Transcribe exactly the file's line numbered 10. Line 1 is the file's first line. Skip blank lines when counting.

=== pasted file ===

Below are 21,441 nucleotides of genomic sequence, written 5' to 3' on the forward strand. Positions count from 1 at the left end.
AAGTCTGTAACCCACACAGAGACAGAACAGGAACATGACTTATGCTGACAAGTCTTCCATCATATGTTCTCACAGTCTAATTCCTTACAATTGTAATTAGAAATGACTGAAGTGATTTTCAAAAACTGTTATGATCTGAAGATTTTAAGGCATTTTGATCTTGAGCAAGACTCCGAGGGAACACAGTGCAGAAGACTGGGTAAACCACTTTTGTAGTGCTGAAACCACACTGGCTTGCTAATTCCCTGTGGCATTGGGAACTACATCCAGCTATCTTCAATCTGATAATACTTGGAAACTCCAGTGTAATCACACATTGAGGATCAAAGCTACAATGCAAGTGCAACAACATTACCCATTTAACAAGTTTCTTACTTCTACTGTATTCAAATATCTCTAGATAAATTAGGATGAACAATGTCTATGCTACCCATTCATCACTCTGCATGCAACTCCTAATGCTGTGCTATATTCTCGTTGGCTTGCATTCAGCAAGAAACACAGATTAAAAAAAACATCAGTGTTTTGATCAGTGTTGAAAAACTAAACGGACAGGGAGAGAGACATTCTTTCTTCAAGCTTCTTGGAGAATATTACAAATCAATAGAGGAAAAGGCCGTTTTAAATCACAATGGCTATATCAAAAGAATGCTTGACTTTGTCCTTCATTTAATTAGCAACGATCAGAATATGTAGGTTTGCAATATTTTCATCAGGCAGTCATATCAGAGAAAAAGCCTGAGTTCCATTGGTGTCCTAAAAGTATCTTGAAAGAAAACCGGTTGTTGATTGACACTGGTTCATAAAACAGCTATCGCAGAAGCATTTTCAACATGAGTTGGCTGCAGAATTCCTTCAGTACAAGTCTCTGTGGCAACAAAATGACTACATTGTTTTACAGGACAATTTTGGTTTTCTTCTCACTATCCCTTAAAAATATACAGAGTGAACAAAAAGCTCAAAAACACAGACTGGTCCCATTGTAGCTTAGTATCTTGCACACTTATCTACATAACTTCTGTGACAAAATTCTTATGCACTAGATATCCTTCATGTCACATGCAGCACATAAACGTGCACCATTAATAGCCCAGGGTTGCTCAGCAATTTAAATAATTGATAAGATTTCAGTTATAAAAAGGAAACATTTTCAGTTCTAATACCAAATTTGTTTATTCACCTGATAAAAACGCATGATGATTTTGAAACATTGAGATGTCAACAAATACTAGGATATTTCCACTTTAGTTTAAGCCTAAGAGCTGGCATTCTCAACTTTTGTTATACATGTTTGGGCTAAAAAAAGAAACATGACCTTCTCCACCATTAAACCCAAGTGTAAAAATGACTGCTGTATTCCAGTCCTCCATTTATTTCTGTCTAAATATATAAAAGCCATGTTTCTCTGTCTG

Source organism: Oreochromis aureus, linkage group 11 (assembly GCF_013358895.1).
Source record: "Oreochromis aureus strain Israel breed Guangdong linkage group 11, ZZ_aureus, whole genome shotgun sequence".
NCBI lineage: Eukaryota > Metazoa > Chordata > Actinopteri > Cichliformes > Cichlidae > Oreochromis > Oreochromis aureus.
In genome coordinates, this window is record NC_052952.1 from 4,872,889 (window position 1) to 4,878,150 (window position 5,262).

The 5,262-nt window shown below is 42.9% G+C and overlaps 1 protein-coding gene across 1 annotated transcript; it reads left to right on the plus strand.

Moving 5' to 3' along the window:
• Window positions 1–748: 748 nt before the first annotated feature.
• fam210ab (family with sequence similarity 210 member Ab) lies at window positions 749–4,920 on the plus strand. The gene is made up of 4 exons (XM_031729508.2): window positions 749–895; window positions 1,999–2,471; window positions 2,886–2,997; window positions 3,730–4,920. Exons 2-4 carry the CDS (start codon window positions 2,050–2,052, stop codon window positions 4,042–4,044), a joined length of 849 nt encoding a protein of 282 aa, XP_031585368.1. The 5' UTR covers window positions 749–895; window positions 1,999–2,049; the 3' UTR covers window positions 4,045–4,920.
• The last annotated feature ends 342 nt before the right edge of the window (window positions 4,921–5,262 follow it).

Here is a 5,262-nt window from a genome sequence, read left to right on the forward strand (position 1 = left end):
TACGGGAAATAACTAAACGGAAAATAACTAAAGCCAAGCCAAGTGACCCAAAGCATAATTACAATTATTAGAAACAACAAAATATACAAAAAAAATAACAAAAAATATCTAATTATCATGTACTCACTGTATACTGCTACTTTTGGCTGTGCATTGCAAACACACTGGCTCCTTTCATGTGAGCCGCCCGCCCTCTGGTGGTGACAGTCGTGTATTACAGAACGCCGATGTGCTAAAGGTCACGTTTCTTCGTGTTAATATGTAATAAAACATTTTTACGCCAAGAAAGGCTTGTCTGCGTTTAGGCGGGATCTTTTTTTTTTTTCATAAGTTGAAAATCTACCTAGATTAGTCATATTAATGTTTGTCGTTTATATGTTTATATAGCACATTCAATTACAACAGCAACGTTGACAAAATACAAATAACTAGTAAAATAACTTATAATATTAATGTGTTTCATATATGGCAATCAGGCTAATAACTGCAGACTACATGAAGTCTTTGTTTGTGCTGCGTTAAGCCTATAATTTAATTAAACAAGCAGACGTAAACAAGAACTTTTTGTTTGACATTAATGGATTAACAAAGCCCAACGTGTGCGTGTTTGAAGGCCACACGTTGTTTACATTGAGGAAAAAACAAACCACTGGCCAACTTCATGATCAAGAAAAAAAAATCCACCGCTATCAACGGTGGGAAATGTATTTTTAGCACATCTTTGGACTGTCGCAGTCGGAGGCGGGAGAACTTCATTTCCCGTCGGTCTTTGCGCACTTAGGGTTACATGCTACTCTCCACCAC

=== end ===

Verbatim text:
• fam210ab (family with sequence similarity 210 member Ab) lies at window positions 749–4,920 on the plus strand. The gene is made up of 4 exons (XM_031729508.2): window positions 749–895; window positions 1,999–2,471; window positions 2,886–2,997; window positions 3,730–4,920. Exons 2-4 carry the CDS (start codon window positions 2,050–2,052, stop codon window positions 4,042–4,044), a joined length of 849 nt encoding a protein of 282 aa, XP_031585368.1. The 5' UTR covers window positions 749–895; window positions 1,999–2,049; the 3' UTR covers window positions 4,045–4,920.